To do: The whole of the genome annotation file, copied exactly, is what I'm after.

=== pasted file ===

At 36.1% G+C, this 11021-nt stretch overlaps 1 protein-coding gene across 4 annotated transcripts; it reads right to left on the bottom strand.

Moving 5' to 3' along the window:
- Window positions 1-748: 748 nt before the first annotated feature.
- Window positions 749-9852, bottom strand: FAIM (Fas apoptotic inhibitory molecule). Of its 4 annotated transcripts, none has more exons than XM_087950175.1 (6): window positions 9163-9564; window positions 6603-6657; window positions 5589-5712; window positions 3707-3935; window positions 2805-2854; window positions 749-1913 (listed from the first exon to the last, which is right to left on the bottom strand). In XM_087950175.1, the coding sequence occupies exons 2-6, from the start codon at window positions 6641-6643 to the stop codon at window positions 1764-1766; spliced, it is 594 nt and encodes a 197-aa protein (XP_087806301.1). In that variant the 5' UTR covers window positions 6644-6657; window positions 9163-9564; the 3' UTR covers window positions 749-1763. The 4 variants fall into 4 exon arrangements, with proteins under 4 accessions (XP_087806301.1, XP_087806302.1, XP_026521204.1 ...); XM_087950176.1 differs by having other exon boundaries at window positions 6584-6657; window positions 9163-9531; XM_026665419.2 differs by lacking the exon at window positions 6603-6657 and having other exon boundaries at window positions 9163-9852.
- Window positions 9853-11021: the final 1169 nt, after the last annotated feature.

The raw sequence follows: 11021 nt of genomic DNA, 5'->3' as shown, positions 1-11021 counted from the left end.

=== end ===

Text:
At 36.1% G+C, this 11021-nt stretch overlaps 1 protein-coding gene across 4 annotated transcripts; it reads right to left on the bottom strand.

Moving 5' to 3' along the window:
- Window positions 1-748: 748 nt before the first annotated feature.
- Window positions 749-9852, bottom strand: FAIM (Fas apoptotic inhibitory molecule). Of its 4 annotated transcripts, none has more exons than XM_087950175.1 (6): window positions 9163-9564; window positions 6603-6657; window positions 5589-5712; window positions 3707-3935; window positions 2805-2854; window positions 749-1913 (listed from the first exon to the last, which is right to left on the bottom strand). In XM_087950175.1, the coding sequence occupies exons 2-6, from the start codon at window positions 6641-6643 to the stop codon at window positions 1764-1766; spliced, it is 594 nt and encodes a 197-aa protein (XP_087806301.1). In that variant the 5' UTR covers window positions 6644-6657; window positions 9163-9564; the 3' UTR covers window positions 749-1763. The 4 variants fall into 4 exon arrangements, with proteins under 4 accessions (XP_087806301.1, XP_087806302.1, XP_026521204.1 ...); XM_087950176.1 differs by having other exon boundaries at window positions 6584-6657; window positions 9163-9531; XM_026665419.2 differs by lacking the exon at window positions 6603-6657 and having other exon boundaries at window positions 9163-9852.
- Window positions 9853-11021: the final 1169 nt, after the last annotated feature.

The raw sequence follows: 11021 nt of genomic DNA, 5'->3' as shown, positions 1-11021 counted from the left end.